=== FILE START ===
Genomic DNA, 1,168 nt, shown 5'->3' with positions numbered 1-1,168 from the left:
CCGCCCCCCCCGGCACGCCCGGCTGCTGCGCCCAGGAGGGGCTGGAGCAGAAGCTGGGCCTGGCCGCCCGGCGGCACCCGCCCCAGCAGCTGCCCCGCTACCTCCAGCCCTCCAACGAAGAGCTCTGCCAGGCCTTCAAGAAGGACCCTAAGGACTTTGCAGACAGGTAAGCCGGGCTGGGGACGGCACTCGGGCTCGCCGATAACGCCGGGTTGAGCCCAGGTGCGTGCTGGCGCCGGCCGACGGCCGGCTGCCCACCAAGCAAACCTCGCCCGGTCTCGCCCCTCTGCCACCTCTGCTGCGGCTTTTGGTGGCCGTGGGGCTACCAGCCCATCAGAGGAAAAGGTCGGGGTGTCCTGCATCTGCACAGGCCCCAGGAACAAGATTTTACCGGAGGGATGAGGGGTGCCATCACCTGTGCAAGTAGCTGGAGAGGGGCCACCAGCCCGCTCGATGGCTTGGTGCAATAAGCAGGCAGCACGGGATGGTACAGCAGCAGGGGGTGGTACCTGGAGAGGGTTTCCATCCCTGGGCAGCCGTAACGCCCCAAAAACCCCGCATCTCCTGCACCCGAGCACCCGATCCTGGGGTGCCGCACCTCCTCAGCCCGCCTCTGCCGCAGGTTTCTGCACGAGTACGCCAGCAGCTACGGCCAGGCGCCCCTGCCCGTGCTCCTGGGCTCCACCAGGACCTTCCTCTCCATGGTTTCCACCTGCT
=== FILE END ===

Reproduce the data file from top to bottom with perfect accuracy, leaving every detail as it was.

Genomic DNA, 1,168 nt, shown 5'->3' with positions numbered 1-1,168 from the left:
CCGCCCCCCCCGGCACGCCCGGCTGCTGCGCCCAGGAGGGGCTGGAGCAGAAGCTGGGCCTGGCCGCCCGGCGGCACCCGCCCCAGCAGCTGCCCCGCTACCTCCAGCCCTCCAACGAAGAGCTCTGCCAGGCCTTCAAGAAGGACCCTAAGGACTTTGCAGACAGGTAAGCCGGGCTGGGGACGGCACTCGGGCTCGCCGATAACGCCGGGTTGAGCCCAGGTGCGTGCTGGCGCCGGCCGACGGCCGGCTGCCCACCAAGCAAACCTCGCCCGGTCTCGCCCCTCTGCCACCTCTGCTGCGGCTTTTGGTGGCCGTGGGGCTACCAGCCCATCAGAGGAAAAGGTCGGGGTGTCCTGCATCTGCACAGGCCCCAGGAACAAGATTTTACCGGAGGGATGAGGGGTGCCATCACCTGTGCAAGTAGCTGGAGAGGGGCCACCAGCCCGCTCGATGGCTTGGTGCAATAAGCAGGCAGCACGGGATGGTACAGCAGCAGGGGGTGGTACCTGGAGAGGGTTTCCATCCCTGGGCAGCCGTAACGCCCCAAAAACCCCGCATCTCCTGCACCCGAGCACCCGATCCTGGGGTGCCGCACCTCCTCAGCCCGCCTCTGCCGCAGGTTTCTGCACGAGTACGCCAGCAGCTACGGCCAGGCGCCCCTGCCCGTGCTCCTGGGCTCCACCAGGACCTTCCTCTCCATGGTTTCCACCTGCT